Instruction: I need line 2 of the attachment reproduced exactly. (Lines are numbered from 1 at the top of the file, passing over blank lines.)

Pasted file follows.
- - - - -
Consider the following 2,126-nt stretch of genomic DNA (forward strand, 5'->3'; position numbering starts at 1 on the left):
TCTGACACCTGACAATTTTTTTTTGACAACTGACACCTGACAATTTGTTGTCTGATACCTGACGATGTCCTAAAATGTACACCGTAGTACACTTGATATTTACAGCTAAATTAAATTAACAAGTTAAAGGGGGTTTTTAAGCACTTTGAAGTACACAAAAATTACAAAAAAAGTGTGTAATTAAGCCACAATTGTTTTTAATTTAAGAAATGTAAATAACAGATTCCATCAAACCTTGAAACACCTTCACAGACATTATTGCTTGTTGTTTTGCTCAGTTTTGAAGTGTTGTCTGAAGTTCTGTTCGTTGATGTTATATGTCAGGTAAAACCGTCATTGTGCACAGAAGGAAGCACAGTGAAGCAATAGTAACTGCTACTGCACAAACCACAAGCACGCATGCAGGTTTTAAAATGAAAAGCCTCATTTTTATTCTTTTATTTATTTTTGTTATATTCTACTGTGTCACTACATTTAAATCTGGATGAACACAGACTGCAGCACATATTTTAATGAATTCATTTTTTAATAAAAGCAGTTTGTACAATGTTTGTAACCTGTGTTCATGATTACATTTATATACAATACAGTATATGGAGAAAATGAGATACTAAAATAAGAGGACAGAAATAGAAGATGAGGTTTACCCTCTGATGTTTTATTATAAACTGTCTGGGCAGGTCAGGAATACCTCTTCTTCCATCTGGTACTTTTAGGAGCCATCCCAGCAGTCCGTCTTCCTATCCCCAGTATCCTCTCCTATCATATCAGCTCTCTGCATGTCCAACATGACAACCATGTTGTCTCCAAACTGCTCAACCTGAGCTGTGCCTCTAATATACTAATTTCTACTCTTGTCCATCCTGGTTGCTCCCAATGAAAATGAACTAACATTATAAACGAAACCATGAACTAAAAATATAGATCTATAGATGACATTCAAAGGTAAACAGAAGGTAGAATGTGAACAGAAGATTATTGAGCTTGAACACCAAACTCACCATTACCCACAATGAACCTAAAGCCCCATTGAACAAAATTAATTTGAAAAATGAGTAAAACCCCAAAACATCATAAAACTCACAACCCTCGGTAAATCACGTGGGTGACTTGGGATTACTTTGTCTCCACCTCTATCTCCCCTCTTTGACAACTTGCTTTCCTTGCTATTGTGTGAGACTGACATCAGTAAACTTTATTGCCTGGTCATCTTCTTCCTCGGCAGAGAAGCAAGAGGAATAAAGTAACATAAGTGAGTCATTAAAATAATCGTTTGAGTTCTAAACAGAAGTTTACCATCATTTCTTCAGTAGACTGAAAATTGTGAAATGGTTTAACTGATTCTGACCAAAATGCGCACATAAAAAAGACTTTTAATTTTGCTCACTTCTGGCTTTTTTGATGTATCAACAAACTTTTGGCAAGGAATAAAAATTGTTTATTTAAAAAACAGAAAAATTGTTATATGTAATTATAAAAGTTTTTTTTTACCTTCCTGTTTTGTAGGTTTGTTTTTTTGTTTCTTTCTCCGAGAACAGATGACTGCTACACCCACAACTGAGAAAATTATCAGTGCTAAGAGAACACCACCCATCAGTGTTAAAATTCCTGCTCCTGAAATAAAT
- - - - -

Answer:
TCTGACACCTGACAATTTTTTTTTGACAACTGACACCTGACAATTTGTTGTCTGATACCTGACGATGTCCTAAAATGTACACCGTAGTACACTTGATATTTACAGCTAAATTAAATTAACAAGTTAAAGGGGGTTTTTAAGCACTTTGAAGTACACAAAAATTACAAAAAAAGTGTGTAATTAAGCCACAATTGTTTTTAATTTAAGAAATGTAAATAACAGATTCCATCAAACCTTGAAACACCTTCACAGACATTATTGCTTGTTGTTTTGCTCAGTTTTGAAGTGTTGTCTGAAGTTCTGTTCGTTGATGTTATATGTCAGGTAAAACCGTCATTGTGCACAGAAGGAAGCACAGTGAAGCAATAGTAACTGCTACTGCACAAACCACAAGCACGCATGCAGGTTTTAAAATGAAAAGCCTCATTTTTATTCTTTTATTTATTTTTGTTATATTCTACTGTGTCACTACATTTAAATCTGGATGAACACAGACTGCAGCACATATTTTAATGAATTCATTTTTTAATAAAAGCAGTTTGTACAATGTTTGTAACCTGTGTTCATGATTACATTTATATACAATACAGTATATGGAGAAAATGAGATACTAAAATAAGAGGACAGAAATAGAAGATGAGGTTTACCCTCTGATGTTTTATTATAAACTGTCTGGGCAGGTCAGGAATACCTCTTCTTCCATCTGGTACTTTTAGGAGCCATCCCAGCAGTCCGTCTTCCTATCCCCAGTATCCTCTCCTATCATATCAGCTCTCTGCATGTCCAACATGACAACCATGTTGTCTCCAAACTGCTCAACCTGAGCTGTGCCTCTAATATACTAATTTCTACTCTTGTCCATCCTGGTTGCTCCCAATGAAAATGAACTAACATTATAAACGAAACCATGAACTAAAAATATAGATCTATAGATGACATTCAAAGGTAAACAGAAGGTAGAATGTGAACAGAAGATTATTGAGCTTGAACACCAAACTCACCATTACCCACAATGAACCTAAAGCCCCATTGAACAAAATTAATTTGAAAAATGAGTAAAACCCCAAAACATCATAAAACTCACAACCCTCGGTAAATCACGTGGGTGACTTGGGATTACTTTGTCTCCACCTCTATCTCCCCTCTTTGACAACTTGCTTTCCTTGCTATTGTGTGAGACTGACATCAGTAAACTTTATTGCCTGGTCATCTTCTTCCTCGGCAGAGAAGCAAGAGGAATAAAGTAACATAAGTGAGTCATTAAAATAATCGTTTGAGTTCTAAACAGAAGTTTACCATCATTTCTTCAGTAGACTGAAAATTGTGAAATGGTTTAACTGATTCTGACCAAAATGCGCACATAAAAAAGACTTTTAATTTTGCTCACTTCTGGCTTTTTTGATGTATCAACAAACTTTTGGCAAGGAATAAAAATTGTTTATTTAAAAAACAGAAAAATTGTTATATGTAATTATAAAAGTTTTTTTTTACCTTCCTGTTTTGTAGGTTTGTTTTTTTGTTTCTTTCTCCGAGAACAGATGACTGCTACACCCACAACTGAGAAAATTATCAGTGCTAAGAGAACACCACCCATCAGTGTTAAAATTCCTGCTCCTGAAATAAAT